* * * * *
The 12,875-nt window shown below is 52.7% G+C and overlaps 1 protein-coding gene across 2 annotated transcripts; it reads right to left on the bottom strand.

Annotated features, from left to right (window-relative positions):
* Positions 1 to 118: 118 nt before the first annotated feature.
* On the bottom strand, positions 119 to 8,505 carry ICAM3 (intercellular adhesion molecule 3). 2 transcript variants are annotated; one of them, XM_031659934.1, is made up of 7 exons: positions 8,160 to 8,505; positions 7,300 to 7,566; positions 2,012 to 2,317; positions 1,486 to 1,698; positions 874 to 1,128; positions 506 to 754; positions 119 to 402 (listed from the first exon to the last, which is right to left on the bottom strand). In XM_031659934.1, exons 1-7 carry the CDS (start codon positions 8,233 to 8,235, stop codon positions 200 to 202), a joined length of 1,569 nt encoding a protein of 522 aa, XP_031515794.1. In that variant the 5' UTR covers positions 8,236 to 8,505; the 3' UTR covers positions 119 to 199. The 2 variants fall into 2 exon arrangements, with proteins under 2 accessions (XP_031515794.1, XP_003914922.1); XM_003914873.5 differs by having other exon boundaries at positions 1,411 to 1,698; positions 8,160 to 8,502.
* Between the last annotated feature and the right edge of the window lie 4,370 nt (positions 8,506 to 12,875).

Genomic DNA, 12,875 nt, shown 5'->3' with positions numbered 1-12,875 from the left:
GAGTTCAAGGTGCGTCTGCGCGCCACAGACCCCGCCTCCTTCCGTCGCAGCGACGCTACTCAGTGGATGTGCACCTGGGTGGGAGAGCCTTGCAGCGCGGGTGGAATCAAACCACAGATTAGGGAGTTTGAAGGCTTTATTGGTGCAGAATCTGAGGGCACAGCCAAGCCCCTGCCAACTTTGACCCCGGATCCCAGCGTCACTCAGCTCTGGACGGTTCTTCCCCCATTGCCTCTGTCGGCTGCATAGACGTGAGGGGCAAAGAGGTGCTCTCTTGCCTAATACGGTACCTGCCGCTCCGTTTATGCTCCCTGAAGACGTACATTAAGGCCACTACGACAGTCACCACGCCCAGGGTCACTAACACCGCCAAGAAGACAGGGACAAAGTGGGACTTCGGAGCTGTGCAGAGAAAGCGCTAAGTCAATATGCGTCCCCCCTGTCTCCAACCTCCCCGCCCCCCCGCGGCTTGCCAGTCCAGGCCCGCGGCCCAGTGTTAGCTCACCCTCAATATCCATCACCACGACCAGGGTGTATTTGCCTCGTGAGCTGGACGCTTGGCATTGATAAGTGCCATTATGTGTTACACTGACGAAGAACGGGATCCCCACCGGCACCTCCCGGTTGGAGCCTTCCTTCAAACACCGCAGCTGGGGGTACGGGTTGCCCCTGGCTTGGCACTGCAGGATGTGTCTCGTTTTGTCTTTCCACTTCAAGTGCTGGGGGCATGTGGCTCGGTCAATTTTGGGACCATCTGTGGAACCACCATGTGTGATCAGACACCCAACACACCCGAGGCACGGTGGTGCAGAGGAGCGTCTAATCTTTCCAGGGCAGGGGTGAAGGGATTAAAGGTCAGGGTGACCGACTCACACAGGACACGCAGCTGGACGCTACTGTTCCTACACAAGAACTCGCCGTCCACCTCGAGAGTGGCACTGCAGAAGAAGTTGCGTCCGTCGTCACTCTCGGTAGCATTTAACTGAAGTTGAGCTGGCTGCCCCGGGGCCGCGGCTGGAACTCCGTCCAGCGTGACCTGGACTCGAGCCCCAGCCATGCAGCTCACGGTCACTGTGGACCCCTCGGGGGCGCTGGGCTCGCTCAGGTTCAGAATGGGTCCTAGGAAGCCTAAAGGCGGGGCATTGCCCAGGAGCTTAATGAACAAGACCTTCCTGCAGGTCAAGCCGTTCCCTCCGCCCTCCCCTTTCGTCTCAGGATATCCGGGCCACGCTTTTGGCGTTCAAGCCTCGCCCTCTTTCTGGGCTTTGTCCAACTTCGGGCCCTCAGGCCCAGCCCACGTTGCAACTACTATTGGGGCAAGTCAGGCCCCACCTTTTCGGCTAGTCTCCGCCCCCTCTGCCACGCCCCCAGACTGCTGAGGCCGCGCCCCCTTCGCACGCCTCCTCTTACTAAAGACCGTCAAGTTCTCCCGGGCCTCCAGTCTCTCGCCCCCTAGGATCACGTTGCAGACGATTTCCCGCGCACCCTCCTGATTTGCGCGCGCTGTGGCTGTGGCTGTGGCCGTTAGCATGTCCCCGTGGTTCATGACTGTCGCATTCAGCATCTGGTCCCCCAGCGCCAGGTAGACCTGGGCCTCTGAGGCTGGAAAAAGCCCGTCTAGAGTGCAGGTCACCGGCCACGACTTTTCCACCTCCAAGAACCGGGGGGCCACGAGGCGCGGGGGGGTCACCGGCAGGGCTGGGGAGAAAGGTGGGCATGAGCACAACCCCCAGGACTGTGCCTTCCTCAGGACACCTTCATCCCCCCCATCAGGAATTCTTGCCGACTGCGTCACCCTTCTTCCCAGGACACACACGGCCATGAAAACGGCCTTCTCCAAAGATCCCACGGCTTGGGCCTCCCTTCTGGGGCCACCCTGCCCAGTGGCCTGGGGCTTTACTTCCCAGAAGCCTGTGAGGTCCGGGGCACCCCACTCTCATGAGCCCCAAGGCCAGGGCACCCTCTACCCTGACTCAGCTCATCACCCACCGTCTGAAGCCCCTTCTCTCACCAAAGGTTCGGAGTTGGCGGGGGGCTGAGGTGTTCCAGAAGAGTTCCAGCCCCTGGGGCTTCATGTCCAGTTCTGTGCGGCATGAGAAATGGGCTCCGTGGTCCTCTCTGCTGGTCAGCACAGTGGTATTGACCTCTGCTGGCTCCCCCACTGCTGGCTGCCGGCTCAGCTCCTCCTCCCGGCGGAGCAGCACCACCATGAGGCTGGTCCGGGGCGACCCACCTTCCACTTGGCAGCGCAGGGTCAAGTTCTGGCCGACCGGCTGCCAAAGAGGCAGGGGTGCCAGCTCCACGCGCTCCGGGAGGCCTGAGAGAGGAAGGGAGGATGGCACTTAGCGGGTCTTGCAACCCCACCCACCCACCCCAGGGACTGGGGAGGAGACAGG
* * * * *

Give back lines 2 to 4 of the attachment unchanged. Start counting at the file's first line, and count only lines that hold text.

Annotated features, from left to right (window-relative positions):
* Positions 1 to 118: 118 nt before the first annotated feature.
* On the bottom strand, positions 119 to 8,505 carry ICAM3 (intercellular adhesion molecule 3). 2 transcript variants are annotated; one of them, XM_031659934.1, is made up of 7 exons: positions 8,160 to 8,505; positions 7,300 to 7,566; positions 2,012 to 2,317; positions 1,486 to 1,698; positions 874 to 1,128; positions 506 to 754; positions 119 to 402 (listed from the first exon to the last, which is right to left on the bottom strand). In XM_031659934.1, exons 1-7 carry the CDS (start codon positions 8,233 to 8,235, stop codon positions 200 to 202), a joined length of 1,569 nt encoding a protein of 522 aa, XP_031515794.1. In that variant the 5' UTR covers positions 8,236 to 8,505; the 3' UTR covers positions 119 to 199. The 2 variants fall into 2 exon arrangements, with proteins under 2 accessions (XP_031515794.1, XP_003914922.1); XM_003914873.5 differs by having other exon boundaries at positions 1,411 to 1,698; positions 8,160 to 8,502.